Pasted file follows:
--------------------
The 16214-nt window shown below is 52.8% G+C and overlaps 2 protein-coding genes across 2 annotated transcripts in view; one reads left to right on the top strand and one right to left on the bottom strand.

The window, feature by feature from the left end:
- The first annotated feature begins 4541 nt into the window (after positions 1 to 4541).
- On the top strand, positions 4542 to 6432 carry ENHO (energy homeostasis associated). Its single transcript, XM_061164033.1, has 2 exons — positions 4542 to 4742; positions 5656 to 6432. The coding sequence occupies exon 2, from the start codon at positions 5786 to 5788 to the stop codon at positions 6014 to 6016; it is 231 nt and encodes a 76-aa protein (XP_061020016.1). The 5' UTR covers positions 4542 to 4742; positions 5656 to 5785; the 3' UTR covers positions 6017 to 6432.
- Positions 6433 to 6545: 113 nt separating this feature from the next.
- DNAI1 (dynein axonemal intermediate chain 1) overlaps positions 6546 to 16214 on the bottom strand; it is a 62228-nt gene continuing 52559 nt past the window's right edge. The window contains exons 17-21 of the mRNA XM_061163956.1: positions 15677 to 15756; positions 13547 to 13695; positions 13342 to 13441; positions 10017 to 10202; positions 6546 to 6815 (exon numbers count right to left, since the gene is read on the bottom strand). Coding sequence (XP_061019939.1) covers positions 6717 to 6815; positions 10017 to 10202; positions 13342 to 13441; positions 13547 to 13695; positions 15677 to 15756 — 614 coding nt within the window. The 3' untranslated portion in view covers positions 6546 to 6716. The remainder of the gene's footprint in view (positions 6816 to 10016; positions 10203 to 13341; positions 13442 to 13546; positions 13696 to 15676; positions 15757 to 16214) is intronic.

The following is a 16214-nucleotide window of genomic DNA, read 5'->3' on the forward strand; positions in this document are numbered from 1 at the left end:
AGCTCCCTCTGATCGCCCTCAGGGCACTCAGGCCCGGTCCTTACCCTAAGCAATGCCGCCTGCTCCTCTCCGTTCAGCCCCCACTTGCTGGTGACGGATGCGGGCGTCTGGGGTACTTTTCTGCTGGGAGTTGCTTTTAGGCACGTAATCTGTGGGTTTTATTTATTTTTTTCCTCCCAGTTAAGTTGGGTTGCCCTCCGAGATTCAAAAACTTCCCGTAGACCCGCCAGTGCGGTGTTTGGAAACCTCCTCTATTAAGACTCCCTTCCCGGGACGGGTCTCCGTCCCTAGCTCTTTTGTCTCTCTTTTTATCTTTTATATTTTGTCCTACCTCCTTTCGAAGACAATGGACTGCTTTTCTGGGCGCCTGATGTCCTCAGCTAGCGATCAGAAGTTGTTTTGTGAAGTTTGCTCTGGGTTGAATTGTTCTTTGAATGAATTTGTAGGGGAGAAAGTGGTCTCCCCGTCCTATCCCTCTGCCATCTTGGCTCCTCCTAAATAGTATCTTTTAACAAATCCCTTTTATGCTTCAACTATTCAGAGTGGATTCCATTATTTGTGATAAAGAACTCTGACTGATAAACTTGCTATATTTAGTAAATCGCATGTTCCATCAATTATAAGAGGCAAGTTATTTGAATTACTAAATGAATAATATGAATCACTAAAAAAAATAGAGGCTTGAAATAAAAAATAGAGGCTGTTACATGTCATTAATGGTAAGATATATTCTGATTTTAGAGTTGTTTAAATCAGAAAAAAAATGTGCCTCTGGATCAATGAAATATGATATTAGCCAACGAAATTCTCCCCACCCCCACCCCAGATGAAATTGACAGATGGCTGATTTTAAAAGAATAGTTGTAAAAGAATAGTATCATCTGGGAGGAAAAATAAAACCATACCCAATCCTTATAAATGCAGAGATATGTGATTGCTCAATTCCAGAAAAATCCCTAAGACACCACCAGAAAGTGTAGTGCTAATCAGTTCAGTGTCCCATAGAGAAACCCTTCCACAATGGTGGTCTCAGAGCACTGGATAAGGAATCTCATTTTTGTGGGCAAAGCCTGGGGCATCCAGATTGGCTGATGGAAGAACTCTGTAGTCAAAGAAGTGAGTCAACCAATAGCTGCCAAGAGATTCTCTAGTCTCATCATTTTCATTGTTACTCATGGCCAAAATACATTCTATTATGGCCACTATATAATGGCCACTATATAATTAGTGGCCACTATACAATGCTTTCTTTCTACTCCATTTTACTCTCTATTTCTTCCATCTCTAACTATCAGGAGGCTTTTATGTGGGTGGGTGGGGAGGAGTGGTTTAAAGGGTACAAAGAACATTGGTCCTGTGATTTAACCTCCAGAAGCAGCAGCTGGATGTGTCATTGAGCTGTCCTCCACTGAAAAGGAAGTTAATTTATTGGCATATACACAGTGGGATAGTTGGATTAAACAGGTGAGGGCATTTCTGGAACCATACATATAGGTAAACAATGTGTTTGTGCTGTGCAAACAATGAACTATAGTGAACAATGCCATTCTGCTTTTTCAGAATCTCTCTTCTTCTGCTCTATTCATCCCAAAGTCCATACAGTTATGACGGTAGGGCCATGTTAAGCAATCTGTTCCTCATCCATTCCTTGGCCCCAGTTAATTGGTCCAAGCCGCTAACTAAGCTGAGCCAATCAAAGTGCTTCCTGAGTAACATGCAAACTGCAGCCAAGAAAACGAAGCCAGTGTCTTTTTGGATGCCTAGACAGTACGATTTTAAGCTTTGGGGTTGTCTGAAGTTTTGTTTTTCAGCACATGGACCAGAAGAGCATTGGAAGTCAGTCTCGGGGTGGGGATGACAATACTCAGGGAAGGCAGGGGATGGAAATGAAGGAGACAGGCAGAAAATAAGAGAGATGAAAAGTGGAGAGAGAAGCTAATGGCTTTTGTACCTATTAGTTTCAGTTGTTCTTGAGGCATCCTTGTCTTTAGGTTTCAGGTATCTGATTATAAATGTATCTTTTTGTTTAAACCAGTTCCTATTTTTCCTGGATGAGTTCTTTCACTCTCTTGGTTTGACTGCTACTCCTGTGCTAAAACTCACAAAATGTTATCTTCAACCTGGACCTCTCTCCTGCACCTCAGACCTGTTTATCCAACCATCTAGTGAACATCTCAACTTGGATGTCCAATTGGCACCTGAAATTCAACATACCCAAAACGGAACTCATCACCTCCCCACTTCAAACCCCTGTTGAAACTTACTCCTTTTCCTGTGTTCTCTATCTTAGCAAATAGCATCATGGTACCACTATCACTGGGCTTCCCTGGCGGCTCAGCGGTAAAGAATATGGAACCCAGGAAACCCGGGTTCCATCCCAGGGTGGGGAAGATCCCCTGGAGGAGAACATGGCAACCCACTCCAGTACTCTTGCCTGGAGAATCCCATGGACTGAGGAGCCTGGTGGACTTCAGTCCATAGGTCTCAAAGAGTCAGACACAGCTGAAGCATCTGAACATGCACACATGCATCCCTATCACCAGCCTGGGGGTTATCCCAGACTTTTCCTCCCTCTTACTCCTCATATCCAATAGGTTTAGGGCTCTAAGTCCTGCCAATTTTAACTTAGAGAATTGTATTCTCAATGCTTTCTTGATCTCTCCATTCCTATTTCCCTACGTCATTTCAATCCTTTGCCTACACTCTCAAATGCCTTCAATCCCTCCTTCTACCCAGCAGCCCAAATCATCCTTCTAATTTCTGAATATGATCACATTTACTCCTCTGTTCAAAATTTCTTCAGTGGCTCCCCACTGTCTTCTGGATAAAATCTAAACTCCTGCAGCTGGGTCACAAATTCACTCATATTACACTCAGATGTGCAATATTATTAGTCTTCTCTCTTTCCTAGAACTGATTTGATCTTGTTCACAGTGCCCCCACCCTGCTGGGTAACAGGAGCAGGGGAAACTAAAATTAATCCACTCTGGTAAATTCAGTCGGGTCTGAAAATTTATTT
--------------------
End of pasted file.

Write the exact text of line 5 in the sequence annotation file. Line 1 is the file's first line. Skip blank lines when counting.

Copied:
- Positions 6433 to 6545: 113 nt separating this feature from the next.